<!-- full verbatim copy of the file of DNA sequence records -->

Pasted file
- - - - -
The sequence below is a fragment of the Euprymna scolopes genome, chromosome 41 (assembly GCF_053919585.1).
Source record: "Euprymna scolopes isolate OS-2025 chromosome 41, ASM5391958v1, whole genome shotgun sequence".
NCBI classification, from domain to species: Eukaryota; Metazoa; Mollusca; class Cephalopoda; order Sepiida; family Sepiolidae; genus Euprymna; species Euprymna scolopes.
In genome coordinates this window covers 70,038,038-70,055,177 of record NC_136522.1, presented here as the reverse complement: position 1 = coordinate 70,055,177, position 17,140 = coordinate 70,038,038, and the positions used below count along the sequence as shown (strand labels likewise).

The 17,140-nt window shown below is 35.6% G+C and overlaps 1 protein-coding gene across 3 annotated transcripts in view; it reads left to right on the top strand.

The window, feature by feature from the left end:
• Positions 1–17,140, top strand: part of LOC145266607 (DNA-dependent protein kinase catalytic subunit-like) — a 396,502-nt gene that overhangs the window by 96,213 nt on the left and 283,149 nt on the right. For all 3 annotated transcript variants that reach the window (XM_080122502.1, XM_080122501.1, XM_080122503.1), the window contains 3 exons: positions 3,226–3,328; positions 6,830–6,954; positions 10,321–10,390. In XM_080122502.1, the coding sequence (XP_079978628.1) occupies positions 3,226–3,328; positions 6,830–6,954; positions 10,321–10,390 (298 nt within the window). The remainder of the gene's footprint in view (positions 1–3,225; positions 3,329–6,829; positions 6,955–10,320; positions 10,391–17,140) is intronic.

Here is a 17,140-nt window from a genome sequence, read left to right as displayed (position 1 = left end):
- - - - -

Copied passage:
The sequence below is a fragment of the Euprymna scolopes genome, chromosome 41 (assembly GCF_053919585.1).
Source record: "Euprymna scolopes isolate OS-2025 chromosome 41, ASM5391958v1, whole genome shotgun sequence".
NCBI classification, from domain to species: Eukaryota; Metazoa; Mollusca; class Cephalopoda; order Sepiida; family Sepiolidae; genus Euprymna; species Euprymna scolopes.
In genome coordinates this window covers 70,038,038-70,055,177 of record NC_136522.1, presented here as the reverse complement: position 1 = coordinate 70,055,177, position 17,140 = coordinate 70,038,038, and the positions used below count along the sequence as shown (strand labels likewise).

The 17,140-nt window shown below is 35.6% G+C and overlaps 1 protein-coding gene across 3 annotated transcripts in view; it reads left to right on the top strand.

The window, feature by feature from the left end:
• Positions 1–17,140, top strand: part of LOC145266607 (DNA-dependent protein kinase catalytic subunit-like) — a 396,502-nt gene that overhangs the window by 96,213 nt on the left and 283,149 nt on the right. For all 3 annotated transcript variants that reach the window (XM_080122502.1, XM_080122501.1, XM_080122503.1), the window contains 3 exons: positions 3,226–3,328; positions 6,830–6,954; positions 10,321–10,390. In XM_080122502.1, the coding sequence (XP_079978628.1) occupies positions 3,226–3,328; positions 6,830–6,954; positions 10,321–10,390 (298 nt within the window). The remainder of the gene's footprint in view (positions 1–3,225; positions 3,329–6,829; positions 6,955–10,320; positions 10,391–17,140) is intronic.

Here is a 17,140-nt window from a genome sequence, read left to right as displayed (position 1 = left end):